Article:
The dangers of alcohol extend to those who don’t even drink. When researchers study the problems with alcohol addiction and impairment, the focus is almost always on the potential risks to health and wellbeing for the drinker.
But researchers from the Institute for Therapy Research in Bayern, Germany wanted to investigate the lesser-known impacts of second-hand drinking and how drinking harms people other than the drinker. This includes not only road traffic accidents but also fetal development problems caused by drinking while pregnant and interpersonal violence where alcohol is involved.
The study was published in the journal BMJ Medicine, and the results show that the impacts of alcohol on people other than the drinker should be considered a major public health concern and factored into policies and campaigns centered around alcohol awareness.
The researchers examined the harm alcohol poses to third parties by reviewing survey data on the prevalence of alcohol use during pregnancy and cause of death statistics from 2014 in Germany.
The team made a note of incidences of fetal alcohol syndrome and fetal alcohol spectrum disorders (FASD) during 2014, and estimated how many third-party individuals were injured or killed due to traffic accidents or interpersonal violence caused by alcohol.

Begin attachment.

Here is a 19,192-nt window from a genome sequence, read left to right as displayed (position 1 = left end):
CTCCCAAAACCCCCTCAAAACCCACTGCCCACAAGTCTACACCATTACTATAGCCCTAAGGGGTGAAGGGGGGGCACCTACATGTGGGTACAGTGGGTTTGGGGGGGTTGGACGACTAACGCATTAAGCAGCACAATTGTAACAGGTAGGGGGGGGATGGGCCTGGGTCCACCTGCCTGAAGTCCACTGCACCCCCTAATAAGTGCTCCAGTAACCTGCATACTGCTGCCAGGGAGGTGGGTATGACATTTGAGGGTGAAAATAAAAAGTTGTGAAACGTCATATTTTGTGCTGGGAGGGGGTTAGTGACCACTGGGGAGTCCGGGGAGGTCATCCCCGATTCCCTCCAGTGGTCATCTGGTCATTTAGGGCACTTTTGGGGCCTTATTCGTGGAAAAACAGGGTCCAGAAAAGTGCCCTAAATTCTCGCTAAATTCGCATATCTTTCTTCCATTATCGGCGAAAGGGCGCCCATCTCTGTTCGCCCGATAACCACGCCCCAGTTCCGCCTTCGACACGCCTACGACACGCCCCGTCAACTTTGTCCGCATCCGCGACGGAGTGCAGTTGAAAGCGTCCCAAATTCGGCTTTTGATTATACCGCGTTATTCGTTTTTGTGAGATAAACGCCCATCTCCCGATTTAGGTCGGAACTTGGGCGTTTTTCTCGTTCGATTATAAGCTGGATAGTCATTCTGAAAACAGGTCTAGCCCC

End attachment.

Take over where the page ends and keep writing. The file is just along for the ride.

“This study estimates some of the most severe harms that alcohol use may cause to other people than the drinker, namely fetal alcohol syndrome (FAS), fetal alcohol spectrum disorders (FASD), road traffic fatalities caused by drunk drivers, and deaths resulting from alcohol-attributable interpersonal violence,” said Dr. Ludwig Kraus, the corresponding author of the study.
All in the all, the researchers found that 1,214 third-party road traffic deaths and 55 interpersonal violence deaths were linked to alcohol. Drinking while pregnant was also responsible for 2,930 incidences of fetal alcohol syndrome and 12,650 cases of FASD.
“Although the estimates across the three harm domains are not directly comparable, the results suggest that alcohol use in pregnancy followed by road traffic fatalities account for significantly more harm to others than alcohol-related violence,” said Kraus.
There are limitations to the study as it can be difficult to find accurate data on alcohol use during pregnancy, especially if data is self-reported. But the results of the study show that drinking poses a serious risk to third-party individuals and it’s a problem that deserves more public attention.
“Although measures such as pricing policies or limiting the marketing of alcoholic beverages are unpopular, targeted measures addressing particular populations at risk, such as women of childbearing age or road users, may help to reduce harms to others as well as harms to the drinker,” said Kraus.